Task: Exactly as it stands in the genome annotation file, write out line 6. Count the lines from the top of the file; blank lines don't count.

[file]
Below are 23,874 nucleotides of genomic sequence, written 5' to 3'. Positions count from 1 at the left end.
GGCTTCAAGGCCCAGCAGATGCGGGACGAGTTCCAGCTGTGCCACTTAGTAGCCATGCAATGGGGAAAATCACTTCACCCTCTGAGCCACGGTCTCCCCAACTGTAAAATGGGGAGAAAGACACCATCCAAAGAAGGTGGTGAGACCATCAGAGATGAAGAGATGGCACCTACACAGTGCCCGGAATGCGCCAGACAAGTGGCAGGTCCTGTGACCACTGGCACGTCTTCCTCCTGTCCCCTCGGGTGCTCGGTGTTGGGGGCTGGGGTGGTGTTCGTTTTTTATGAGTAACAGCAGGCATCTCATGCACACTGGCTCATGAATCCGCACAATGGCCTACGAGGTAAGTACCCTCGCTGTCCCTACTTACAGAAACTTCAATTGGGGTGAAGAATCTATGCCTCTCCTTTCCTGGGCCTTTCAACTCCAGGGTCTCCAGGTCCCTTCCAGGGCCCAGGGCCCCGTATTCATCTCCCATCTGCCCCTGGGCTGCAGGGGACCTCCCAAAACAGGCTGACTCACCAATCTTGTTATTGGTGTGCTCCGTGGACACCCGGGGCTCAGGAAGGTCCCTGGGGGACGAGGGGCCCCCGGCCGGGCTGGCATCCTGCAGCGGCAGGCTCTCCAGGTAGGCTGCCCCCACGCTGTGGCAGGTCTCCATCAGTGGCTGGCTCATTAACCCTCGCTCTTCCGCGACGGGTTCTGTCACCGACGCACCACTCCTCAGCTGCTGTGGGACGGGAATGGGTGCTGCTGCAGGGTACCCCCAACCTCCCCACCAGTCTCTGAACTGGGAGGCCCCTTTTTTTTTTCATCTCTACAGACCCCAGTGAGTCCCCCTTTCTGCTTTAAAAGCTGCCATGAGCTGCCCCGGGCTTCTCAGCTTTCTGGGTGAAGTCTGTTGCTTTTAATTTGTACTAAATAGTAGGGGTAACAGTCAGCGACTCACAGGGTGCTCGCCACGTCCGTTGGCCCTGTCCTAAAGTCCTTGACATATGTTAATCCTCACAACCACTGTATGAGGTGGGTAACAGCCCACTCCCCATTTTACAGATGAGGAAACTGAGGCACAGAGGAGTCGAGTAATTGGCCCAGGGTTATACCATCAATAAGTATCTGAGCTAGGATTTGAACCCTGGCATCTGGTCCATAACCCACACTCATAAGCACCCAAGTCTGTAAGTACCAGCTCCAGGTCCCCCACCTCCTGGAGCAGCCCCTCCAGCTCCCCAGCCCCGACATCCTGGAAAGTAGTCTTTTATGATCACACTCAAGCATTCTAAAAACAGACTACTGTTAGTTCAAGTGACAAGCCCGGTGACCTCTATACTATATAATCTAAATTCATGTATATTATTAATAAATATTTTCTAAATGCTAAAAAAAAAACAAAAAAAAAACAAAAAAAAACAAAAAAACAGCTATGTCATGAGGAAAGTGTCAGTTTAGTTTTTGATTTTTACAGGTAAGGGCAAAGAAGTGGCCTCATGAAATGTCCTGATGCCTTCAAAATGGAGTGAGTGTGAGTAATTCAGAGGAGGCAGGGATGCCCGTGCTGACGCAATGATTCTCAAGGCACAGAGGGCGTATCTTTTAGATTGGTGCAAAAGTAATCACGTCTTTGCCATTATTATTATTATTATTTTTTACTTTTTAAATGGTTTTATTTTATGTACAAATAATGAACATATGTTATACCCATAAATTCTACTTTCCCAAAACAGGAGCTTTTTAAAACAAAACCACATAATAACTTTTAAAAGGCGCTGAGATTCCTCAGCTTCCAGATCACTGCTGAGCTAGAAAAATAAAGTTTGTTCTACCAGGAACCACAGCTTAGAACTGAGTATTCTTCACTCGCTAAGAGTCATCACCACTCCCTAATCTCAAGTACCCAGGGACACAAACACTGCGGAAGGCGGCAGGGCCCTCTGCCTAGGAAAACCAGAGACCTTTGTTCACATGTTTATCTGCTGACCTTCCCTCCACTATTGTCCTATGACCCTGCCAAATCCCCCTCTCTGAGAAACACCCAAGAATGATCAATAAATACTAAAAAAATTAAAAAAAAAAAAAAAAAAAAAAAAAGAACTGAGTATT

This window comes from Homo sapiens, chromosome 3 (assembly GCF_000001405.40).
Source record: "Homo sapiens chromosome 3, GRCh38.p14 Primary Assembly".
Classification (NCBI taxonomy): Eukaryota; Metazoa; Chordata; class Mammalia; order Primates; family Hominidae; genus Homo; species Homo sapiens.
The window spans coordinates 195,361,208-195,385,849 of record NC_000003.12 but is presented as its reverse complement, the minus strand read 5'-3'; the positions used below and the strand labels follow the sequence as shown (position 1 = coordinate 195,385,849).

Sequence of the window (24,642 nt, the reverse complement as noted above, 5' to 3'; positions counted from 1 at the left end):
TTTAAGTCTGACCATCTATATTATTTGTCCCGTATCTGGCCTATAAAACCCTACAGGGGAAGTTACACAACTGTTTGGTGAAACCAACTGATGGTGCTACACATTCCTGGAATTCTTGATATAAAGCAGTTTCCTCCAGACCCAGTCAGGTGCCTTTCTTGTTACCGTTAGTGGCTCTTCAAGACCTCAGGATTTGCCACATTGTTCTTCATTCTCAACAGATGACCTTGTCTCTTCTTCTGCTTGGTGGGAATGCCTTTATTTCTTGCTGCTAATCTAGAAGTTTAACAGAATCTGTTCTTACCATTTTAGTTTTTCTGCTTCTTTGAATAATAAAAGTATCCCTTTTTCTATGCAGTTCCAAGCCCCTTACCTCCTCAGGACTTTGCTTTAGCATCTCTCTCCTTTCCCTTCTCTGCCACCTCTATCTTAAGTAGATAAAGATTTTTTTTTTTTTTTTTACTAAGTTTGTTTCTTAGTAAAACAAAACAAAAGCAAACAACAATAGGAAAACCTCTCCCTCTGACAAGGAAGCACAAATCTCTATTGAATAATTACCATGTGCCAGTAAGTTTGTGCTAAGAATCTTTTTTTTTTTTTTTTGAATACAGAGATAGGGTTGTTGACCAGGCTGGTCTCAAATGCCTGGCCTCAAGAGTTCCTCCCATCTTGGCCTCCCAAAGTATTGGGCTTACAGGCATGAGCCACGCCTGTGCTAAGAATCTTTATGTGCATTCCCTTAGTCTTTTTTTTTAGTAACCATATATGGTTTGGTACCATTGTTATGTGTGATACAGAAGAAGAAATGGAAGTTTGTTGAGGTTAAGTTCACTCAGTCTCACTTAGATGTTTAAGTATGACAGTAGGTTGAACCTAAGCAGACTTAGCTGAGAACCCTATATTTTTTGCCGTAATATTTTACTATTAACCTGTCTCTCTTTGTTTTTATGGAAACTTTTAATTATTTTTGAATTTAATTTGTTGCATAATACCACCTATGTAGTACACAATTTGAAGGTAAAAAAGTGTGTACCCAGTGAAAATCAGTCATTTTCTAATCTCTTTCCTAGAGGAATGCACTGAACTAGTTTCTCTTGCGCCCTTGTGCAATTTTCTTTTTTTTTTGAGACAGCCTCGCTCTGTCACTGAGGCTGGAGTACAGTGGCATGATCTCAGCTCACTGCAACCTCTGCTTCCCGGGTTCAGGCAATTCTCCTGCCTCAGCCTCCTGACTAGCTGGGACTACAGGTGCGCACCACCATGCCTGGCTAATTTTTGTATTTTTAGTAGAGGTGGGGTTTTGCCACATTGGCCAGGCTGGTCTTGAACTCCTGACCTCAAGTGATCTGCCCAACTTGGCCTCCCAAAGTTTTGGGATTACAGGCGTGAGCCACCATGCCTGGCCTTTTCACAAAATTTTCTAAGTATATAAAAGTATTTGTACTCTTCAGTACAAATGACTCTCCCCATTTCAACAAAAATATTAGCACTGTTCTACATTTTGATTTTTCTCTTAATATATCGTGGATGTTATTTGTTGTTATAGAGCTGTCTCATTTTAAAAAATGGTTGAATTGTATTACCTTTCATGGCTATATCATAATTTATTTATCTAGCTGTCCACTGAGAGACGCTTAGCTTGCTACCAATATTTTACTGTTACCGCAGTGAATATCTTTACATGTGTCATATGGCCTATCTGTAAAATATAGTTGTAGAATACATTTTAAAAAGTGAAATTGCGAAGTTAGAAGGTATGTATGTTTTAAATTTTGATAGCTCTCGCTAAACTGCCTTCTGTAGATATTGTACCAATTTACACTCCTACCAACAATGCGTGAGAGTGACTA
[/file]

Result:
The window spans coordinates 195,361,208-195,385,849 of record NC_000003.12 but is presented as its reverse complement, the minus strand read 5'-3'; the positions used below and the strand labels follow the sequence as shown (position 1 = coordinate 195,385,849).